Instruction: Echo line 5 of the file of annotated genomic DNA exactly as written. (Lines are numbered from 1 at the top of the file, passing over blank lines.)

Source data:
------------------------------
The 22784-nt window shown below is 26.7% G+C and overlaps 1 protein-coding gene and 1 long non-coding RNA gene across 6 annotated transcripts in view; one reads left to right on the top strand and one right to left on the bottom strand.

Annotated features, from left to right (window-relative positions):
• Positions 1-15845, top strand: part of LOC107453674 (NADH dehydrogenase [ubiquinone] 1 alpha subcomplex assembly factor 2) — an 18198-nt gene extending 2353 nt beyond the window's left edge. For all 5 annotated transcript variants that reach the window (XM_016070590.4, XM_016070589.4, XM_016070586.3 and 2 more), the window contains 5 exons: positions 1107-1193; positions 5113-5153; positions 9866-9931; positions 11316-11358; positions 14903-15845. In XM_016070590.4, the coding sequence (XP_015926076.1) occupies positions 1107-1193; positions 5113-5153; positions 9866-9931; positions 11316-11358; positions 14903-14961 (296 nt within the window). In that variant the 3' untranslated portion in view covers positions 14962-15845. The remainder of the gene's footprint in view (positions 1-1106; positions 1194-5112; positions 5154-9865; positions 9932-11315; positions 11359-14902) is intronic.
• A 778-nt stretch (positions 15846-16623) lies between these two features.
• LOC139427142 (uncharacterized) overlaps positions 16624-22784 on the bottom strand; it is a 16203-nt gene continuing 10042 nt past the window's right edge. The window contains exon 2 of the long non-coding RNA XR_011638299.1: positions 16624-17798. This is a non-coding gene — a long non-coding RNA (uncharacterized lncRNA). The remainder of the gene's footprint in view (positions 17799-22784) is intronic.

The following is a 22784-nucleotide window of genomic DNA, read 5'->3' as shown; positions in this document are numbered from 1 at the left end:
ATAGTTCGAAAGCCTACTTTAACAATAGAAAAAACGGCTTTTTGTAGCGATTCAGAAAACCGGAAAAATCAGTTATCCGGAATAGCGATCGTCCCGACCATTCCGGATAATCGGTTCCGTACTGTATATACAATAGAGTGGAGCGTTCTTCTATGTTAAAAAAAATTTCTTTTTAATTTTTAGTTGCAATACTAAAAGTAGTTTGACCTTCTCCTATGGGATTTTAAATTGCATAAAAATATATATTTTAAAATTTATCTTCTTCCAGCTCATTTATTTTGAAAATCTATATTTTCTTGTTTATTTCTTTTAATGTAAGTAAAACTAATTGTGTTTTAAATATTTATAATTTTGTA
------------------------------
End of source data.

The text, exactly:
• LOC139427142 (uncharacterized) overlaps positions 16624-22784 on the bottom strand; it is a 16203-nt gene continuing 10042 nt past the window's right edge. The window contains exon 2 of the long non-coding RNA XR_011638299.1: positions 16624-17798. This is a non-coding gene — a long non-coding RNA (uncharacterized lncRNA). The remainder of the gene's footprint in view (positions 17799-22784) is intronic.